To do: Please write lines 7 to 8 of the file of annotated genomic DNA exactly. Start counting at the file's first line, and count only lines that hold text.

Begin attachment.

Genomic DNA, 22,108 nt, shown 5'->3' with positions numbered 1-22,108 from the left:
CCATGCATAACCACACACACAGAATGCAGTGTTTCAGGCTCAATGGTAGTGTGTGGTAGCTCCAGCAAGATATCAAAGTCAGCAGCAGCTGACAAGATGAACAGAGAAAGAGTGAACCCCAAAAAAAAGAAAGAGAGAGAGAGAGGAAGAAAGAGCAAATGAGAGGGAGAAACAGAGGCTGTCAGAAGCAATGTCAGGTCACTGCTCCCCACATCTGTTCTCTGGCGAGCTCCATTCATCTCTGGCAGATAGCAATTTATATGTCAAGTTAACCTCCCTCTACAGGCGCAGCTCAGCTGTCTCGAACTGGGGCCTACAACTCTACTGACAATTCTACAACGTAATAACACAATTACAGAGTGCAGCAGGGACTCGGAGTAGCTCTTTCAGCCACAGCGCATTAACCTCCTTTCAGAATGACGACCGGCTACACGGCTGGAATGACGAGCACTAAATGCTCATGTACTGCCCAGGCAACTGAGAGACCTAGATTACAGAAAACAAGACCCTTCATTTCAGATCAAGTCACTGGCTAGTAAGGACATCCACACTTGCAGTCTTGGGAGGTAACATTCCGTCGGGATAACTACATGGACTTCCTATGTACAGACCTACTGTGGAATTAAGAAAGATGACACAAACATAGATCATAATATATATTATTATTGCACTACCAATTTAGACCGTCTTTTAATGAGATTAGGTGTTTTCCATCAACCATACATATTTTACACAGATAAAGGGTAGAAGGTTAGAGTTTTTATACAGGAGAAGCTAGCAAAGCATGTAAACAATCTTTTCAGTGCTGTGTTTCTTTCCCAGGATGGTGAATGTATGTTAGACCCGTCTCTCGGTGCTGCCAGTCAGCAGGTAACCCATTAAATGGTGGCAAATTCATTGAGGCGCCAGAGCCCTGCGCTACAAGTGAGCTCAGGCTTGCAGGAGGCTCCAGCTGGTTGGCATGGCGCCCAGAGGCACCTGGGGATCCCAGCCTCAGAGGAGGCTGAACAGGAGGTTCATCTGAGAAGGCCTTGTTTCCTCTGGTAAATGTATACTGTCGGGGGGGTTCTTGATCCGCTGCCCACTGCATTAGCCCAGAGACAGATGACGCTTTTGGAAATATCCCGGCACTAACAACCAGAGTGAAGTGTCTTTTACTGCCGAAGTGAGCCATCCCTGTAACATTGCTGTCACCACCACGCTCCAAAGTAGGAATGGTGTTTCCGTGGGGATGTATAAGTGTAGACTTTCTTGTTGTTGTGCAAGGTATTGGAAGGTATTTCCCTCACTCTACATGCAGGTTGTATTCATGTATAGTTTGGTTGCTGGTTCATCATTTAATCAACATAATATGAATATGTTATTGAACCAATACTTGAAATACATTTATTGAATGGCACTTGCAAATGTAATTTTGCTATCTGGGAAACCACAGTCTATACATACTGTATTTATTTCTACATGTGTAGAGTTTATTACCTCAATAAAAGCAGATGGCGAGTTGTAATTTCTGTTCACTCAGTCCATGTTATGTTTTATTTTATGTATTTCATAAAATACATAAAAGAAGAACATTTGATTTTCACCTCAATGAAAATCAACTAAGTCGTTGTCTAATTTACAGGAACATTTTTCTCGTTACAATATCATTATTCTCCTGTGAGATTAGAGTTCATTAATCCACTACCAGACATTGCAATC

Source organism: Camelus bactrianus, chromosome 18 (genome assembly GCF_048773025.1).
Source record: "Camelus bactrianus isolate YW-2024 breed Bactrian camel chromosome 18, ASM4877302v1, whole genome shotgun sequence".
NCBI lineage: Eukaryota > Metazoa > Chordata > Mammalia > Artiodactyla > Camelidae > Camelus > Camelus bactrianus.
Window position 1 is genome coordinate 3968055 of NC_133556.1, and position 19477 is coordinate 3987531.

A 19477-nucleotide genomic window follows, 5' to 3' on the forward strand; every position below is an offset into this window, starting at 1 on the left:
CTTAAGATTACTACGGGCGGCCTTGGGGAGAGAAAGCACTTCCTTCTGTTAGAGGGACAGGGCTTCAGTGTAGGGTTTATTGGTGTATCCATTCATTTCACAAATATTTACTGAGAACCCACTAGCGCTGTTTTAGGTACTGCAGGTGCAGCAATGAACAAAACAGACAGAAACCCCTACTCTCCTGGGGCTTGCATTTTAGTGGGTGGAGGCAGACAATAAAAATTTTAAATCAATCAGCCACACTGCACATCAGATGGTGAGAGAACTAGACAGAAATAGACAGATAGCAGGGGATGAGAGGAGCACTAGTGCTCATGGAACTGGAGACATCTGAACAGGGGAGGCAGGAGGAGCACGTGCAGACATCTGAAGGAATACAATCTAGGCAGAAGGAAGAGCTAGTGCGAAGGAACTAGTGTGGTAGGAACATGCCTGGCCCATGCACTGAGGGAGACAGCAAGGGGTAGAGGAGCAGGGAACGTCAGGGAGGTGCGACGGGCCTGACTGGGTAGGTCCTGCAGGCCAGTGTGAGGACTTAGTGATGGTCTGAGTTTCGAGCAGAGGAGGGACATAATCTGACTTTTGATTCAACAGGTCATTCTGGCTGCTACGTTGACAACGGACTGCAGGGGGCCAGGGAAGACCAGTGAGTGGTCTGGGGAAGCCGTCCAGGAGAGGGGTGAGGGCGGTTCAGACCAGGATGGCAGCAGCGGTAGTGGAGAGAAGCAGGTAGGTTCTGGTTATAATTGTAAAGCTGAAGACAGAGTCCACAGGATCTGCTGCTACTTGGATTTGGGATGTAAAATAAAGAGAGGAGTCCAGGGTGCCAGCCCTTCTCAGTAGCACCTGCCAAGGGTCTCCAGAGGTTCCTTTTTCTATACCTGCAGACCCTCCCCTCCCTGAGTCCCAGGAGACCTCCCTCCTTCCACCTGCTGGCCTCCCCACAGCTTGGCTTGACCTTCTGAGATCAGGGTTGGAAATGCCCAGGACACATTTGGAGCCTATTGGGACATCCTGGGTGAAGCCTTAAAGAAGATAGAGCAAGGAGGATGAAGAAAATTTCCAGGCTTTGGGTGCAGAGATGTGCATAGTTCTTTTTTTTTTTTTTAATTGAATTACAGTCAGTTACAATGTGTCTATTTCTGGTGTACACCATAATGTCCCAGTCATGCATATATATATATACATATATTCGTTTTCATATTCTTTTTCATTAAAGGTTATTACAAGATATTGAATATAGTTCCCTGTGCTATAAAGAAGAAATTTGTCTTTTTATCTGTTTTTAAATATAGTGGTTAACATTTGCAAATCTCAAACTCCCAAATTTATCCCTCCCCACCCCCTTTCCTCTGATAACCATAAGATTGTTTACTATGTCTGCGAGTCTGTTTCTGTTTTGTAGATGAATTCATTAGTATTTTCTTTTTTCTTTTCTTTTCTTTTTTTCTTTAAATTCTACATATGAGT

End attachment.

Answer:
A 19477-nucleotide genomic window follows, 5' to 3' on the forward strand; every position below is an offset into this window, starting at 1 on the left:
CTTAAGATTACTACGGGCGGCCTTGGGGAGAGAAAGCACTTCCTTCTGTTAGAGGGACAGGGCTTCAGTGTAGGGTTTATTGGTGTATCCATTCATTTCACAAATATTTACTGAGAACCCACTAGCGCTGTTTTAGGTACTGCAGGTGCAGCAATGAACAAAACAGACAGAAACCCCTACTCTCCTGGGGCTTGCATTTTAGTGGGTGGAGGCAGACAATAAAAATTTTAAATCAATCAGCCACACTGCACATCAGATGGTGAGAGAACTAGACAGAAATAGACAGATAGCAGGGGATGAGAGGAGCACTAGTGCTCATGGAACTGGAGACATCTGAACAGGGGAGGCAGGAGGAGCACGTGCAGACATCTGAAGGAATACAATCTAGGCAGAAGGAAGAGCTAGTGCGAAGGAACTAGTGTGGTAGGAACATGCCTGGCCCATGCACTGAGGGAGACAGCAAGGGGTAGAGGAGCAGGGAACGTCAGGGAGGTGCGACGGGCCTGACTGGGTAGGTCCTGCAGGCCAGTGTGAGGACTTAGTGATGGTCTGAGTTTCGAGCAGAGGAGGGACATAATCTGACTTTTGATTCAACAGGTCATTCTGGCTGCTACGTTGACAACGGACTGCAGGGGGCCAGGGAAGACCAGTGAGTGGTCTGGGGAAGCCGTCCAGGAGAGGGGTGAGGGCGGTTCAGACCAGGATGGCAGCAGCGGTAGTGGAGAGAAGCAGGTAGGTTCTGGTTATAATTGTAAAGCTGAAGACAGAGTCCACAGGATCTGCTGCTACTTGGATTTGGGATGTAAAATAAAGAGAGGAGTCCAGGGTGCCAGCCCTTCTCAGTAGCACCTGCCAAGGGTCTCCAGAGGTTCCTTTTTCTATACCTGCAGACCCTCCCCTCCCTGAGTCCCAGGAGACCTCCCTCCTTCCACCTGCTGGCCTCCCCACAGCTTGGCTTGACCTTCTGAGATCAGGGTTGGAAATGCCCAGGACACATTTGGAGCCTATTGGGACATCCTGGGTGAAGCCTTAAAGAAGATAGAGCAAGGAGGATGAAGAAAATTTCCAGGCTTTGGGTGCAGAGATGTGCATAGTTCTTTTTTTTTTTTTTAATTGAATTACAGTCAGTTACAATGTGTCTATTTCTGGTGTACACCATAATGTCCCAGTCATGCATATATATATATACATATATTCGTTTTCATATTCTTTTTCATTAAAGGTTATTACAAGATATTGAATATAGTTCCCTGTGCTATAAAGAAGAAATTTGTCTTTTTATCTGTTTTTAAATATAGTGGTTAACATTTGCAAATCTCAAACTCCCAAATTTATCCCTCCCCACCCCCTTTCCTCTGATAACCATAAGATTGTTTACTATGTCTGCGAGTCTGTTTCTGTTTTGTAGATGAATTCATTAGTATTTTCTTTTTTCTTTTCTTTTCTTTTTTTCTTTAAATTCTACATATGAGT